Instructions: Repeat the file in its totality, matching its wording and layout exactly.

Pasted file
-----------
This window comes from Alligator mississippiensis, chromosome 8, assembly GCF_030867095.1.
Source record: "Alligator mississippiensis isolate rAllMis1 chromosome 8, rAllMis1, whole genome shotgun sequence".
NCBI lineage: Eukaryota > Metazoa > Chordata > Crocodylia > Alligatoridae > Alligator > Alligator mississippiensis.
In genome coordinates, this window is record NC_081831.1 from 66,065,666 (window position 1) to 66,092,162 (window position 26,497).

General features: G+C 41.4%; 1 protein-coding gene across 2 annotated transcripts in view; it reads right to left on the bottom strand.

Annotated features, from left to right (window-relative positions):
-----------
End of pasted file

This window comes from Alligator mississippiensis, chromosome 8, assembly GCF_030867095.1.
Source record: "Alligator mississippiensis isolate rAllMis1 chromosome 8, rAllMis1, whole genome shotgun sequence".
NCBI lineage: Eukaryota > Metazoa > Chordata > Crocodylia > Alligatoridae > Alligator > Alligator mississippiensis.
In genome coordinates, this window is record NC_081831.1 from 66,065,666 (window position 1) to 66,092,162 (window position 26,497).

General features: G+C 41.4%; 1 protein-coding gene across 2 annotated transcripts in view; it reads right to left on the bottom strand.

Annotated features, from left to right (window-relative positions):